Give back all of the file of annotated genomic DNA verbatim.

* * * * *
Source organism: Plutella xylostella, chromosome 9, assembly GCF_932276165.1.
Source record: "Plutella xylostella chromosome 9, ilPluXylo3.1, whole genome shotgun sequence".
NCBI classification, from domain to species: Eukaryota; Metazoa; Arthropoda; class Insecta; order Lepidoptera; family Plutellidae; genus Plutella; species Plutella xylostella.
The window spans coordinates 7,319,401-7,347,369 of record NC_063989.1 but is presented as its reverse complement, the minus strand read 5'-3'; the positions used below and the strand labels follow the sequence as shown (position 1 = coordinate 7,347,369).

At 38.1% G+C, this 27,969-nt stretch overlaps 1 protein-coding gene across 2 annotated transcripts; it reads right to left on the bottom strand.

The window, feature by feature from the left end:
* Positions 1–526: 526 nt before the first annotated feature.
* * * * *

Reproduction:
Source organism: Plutella xylostella, chromosome 9, assembly GCF_932276165.1.
Source record: "Plutella xylostella chromosome 9, ilPluXylo3.1, whole genome shotgun sequence".
NCBI classification, from domain to species: Eukaryota; Metazoa; Arthropoda; class Insecta; order Lepidoptera; family Plutellidae; genus Plutella; species Plutella xylostella.
The window spans coordinates 7,319,401-7,347,369 of record NC_063989.1 but is presented as its reverse complement, the minus strand read 5'-3'; the positions used below and the strand labels follow the sequence as shown (position 1 = coordinate 7,347,369).

At 38.1% G+C, this 27,969-nt stretch overlaps 1 protein-coding gene across 2 annotated transcripts; it reads right to left on the bottom strand.

The window, feature by feature from the left end:
* Positions 1–526: 526 nt before the first annotated feature.